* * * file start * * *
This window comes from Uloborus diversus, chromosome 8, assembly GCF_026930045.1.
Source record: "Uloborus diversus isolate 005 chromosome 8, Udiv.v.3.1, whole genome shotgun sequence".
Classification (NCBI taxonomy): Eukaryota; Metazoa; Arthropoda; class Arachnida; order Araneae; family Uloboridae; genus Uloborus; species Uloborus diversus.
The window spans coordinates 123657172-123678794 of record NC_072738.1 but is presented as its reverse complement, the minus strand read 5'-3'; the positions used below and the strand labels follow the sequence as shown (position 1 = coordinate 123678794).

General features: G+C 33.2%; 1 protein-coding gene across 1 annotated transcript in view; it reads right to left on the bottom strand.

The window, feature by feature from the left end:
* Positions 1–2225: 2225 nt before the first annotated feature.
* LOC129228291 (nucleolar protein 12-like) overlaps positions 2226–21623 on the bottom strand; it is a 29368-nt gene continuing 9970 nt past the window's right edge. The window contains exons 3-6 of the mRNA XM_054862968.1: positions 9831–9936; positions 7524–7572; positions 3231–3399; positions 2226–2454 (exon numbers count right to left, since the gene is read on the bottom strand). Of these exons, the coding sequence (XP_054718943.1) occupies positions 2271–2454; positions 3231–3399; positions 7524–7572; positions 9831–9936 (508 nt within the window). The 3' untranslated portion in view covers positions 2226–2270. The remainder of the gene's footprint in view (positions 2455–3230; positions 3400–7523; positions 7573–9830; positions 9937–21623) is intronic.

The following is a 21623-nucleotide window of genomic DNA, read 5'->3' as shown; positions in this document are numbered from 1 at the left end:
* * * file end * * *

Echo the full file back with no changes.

This window comes from Uloborus diversus, chromosome 8, assembly GCF_026930045.1.
Source record: "Uloborus diversus isolate 005 chromosome 8, Udiv.v.3.1, whole genome shotgun sequence".
Classification (NCBI taxonomy): Eukaryota; Metazoa; Arthropoda; class Arachnida; order Araneae; family Uloboridae; genus Uloborus; species Uloborus diversus.
The window spans coordinates 123657172-123678794 of record NC_072738.1 but is presented as its reverse complement, the minus strand read 5'-3'; the positions used below and the strand labels follow the sequence as shown (position 1 = coordinate 123678794).

General features: G+C 33.2%; 1 protein-coding gene across 1 annotated transcript in view; it reads right to left on the bottom strand.

The window, feature by feature from the left end:
* Positions 1–2225: 2225 nt before the first annotated feature.
* LOC129228291 (nucleolar protein 12-like) overlaps positions 2226–21623 on the bottom strand; it is a 29368-nt gene continuing 9970 nt past the window's right edge. The window contains exons 3-6 of the mRNA XM_054862968.1: positions 9831–9936; positions 7524–7572; positions 3231–3399; positions 2226–2454 (exon numbers count right to left, since the gene is read on the bottom strand). Of these exons, the coding sequence (XP_054718943.1) occupies positions 2271–2454; positions 3231–3399; positions 7524–7572; positions 9831–9936 (508 nt within the window). The 3' untranslated portion in view covers positions 2226–2270. The remainder of the gene's footprint in view (positions 2455–3230; positions 3400–7523; positions 7573–9830; positions 9937–21623) is intronic.

The following is a 21623-nucleotide window of genomic DNA, read 5'->3' as shown; positions in this document are numbered from 1 at the left end: